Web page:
Mark Bryan

by Mark Bryan

Associate, Senior Interior Designer, Certified Futurist

6 Easy Steps to Create a Respite Space in Your Home

  • MAY 19, 2020
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*Googles how to be less stressed*

Prior to the pandemic, we were researching ways to combat stress in the workplace through the creation of Respite Rooms. These rooms were designed using evidence based design psychology and principles rooted in behavioral science to help calm the central nervous system. Our post occupancy research from people that used the Respite Room found that after only 15 minutes in the room, stress levels decreased by 33% percent, and in just 20 minutes, even the highest state of hyperarousal - a panic attack - deescalated, leaving people feeling calm, recharged and more resilient.

Our research was moving us toward helping people build more resiliency, fight decision fatigue, and create a habit of mindfulness in their daily work lives.

Fast forward to now, where stress is even more real, mental health is something people are having brave conversations about, and a sense of calm is more needed than ever.

While we’re not in the workplace, our team of designer experts have brought solutions and strategies for how you can create your very own Respite Room space at home, using only what you have to help give you what you need most - a chance to support your own mental health, and find calm. 

While it may not be possible to implement each and every principle of a Respite Room into your space at home, we thought these 5 easy ones could start to help you create a place that allows you to take a break and build resiliency.

1. Select a Private Space

Select a space that can be separated off from others when possible. When entering into a Respite Space, one that allows you time to be alone is prime to help support your new mindfulness practice. If you don’t have a complete space, choose a designated area that can serve as a destination for you to intentionally go to when you need respite. Another option is using a simple curtain or moving a piece of furniture to create a partition to do the trick to provide you a method to communicate to others that you are not to be disturbed. Hopefully it can also be a space that allows you to sit, stand, or even lie down depending on what your need and body posture preference is.

2. Harness the Power of Color

Color is a powerful tool. Choosing calming colors, or colors that are more nature-based, like greens and blues, can help instantly calm the central nervous system. This can be done through painting your space or perhaps adding a light into the space that allows you to choose the color you want broadcasted into the space. Lighter tints can feel more peaceful, while darker hues induce feelings of grounding. Use quarantine as a chance for creative play and create art for your space that highlights the colors associated with the feelings you’re most looking to tap into as an added bonus.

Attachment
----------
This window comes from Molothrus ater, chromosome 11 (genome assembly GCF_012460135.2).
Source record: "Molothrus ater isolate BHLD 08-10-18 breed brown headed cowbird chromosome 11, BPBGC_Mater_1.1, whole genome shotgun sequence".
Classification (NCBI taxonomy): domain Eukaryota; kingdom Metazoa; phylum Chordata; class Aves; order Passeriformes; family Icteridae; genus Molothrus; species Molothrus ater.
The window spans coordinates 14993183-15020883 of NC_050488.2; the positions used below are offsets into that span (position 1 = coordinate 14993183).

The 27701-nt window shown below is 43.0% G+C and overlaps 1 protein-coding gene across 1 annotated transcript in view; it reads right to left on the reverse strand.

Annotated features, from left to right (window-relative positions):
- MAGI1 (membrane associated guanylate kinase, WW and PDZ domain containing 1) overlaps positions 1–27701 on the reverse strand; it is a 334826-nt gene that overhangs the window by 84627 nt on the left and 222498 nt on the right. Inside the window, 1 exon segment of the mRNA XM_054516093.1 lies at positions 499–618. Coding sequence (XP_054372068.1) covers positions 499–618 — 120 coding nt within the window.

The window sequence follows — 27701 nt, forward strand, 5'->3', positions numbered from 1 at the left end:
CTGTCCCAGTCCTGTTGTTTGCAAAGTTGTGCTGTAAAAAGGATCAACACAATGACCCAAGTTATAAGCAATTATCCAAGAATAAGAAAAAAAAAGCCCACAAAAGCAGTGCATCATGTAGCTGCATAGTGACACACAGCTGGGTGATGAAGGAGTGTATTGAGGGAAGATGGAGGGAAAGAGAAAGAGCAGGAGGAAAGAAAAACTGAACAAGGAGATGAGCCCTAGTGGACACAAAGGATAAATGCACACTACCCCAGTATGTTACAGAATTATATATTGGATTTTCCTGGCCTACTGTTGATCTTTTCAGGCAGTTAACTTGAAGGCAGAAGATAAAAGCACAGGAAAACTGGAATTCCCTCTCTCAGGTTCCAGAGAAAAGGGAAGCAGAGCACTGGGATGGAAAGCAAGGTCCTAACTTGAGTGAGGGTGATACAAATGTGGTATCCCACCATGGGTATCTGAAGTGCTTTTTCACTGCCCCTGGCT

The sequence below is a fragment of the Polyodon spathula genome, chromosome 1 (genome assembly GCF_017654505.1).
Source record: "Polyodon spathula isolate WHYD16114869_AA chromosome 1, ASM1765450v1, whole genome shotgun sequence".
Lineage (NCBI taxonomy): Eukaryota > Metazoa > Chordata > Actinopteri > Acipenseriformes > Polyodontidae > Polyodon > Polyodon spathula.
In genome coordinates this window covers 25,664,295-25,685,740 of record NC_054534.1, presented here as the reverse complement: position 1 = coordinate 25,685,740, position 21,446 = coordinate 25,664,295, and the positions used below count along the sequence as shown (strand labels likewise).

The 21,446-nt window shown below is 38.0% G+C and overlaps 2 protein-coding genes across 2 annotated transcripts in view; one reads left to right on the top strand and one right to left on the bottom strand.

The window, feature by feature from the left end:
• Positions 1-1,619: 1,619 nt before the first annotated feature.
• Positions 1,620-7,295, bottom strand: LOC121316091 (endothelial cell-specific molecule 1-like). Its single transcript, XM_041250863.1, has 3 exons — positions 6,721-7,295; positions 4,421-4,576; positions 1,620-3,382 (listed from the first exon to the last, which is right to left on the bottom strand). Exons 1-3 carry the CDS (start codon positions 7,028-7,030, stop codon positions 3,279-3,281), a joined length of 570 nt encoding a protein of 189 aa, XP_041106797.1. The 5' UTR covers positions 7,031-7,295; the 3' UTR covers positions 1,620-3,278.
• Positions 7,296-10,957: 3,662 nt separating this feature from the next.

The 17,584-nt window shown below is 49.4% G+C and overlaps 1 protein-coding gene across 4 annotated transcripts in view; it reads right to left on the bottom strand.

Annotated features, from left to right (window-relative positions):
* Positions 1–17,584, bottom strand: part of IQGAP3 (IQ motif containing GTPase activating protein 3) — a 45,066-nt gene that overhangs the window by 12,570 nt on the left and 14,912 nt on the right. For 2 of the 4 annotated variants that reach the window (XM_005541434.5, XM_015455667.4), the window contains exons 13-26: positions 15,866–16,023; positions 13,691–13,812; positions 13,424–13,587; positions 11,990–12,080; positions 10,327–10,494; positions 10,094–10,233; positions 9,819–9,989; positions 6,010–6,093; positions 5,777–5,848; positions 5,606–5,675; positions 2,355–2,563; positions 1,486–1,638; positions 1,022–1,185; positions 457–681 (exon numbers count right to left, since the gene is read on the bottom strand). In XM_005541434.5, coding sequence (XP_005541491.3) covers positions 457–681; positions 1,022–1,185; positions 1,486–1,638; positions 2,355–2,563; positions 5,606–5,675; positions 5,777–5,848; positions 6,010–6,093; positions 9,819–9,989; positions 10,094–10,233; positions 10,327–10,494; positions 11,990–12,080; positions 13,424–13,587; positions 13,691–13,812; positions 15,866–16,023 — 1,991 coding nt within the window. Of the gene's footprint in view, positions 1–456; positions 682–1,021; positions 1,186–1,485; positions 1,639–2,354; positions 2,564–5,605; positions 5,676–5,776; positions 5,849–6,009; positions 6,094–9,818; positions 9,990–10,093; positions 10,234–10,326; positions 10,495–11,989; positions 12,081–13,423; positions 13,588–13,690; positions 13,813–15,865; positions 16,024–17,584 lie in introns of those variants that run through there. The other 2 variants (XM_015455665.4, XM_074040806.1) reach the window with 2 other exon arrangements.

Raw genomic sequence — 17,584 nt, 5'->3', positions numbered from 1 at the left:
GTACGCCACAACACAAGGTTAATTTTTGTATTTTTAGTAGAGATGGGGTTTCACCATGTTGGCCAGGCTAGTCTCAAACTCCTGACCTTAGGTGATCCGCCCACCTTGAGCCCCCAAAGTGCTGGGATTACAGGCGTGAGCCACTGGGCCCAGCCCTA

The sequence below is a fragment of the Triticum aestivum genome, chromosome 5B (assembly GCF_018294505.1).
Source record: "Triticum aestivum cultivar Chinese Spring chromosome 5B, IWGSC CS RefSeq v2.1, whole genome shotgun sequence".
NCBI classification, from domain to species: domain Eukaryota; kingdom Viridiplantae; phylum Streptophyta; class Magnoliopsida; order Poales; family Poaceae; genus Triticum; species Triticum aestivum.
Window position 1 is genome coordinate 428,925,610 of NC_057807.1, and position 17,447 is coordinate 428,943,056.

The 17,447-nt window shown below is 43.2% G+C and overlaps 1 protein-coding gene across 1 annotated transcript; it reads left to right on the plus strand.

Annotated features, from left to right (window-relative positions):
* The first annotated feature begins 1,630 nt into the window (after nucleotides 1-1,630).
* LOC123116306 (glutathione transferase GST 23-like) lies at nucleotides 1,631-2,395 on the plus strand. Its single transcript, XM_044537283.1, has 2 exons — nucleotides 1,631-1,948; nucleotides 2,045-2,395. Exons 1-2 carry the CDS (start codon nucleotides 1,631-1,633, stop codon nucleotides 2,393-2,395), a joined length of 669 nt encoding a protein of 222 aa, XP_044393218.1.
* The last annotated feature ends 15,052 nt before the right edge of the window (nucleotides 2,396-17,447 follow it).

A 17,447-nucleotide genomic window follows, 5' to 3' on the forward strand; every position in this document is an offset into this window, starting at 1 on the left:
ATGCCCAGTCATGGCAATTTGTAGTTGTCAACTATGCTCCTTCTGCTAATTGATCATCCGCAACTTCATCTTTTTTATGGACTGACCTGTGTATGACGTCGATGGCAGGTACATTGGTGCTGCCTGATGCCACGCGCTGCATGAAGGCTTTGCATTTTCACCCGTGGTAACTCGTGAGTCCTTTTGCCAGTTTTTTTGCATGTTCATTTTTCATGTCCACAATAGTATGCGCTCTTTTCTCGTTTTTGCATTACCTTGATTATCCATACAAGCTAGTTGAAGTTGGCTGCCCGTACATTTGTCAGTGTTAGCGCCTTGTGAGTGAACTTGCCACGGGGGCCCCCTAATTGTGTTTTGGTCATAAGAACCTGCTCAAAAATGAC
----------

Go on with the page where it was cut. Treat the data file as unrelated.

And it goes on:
3. Find the Light

Change the light. Adding dappled lighting, or lighting that casts shadows as it is filtered through gaps in a patterned filter, can actually provide a sense of safety. This principle derives from some of the inherited neurological wiring from the time when our ancestors were under trees for shelter. By adding in a table lamp with a new lamp shade with a cutout pattern, which can be the primary means of light in your Respite Space, can be a simple way to introduce this design principle into your space. Candles are another great tool, psychologically promoting feelings of comfort and security, and doubling as a sensory tool. Check out our favorites from our community partners at Candle Lab to select your own signature scent for calm.

4. Empty Your Space to Empty Your Mind

Reduce visual clutter. Seeing clutter can actually cause stress and anxiety. How many of us have seen dishes in the sink and become stressed out because of it? In your new Respite Space, try to remove the excess of things not needed. Can you take down some pictures to allow you to focus on a singular object? Can you remove the multi-colored books so that the room has a more monochromatic feel?

5. Engage the Senses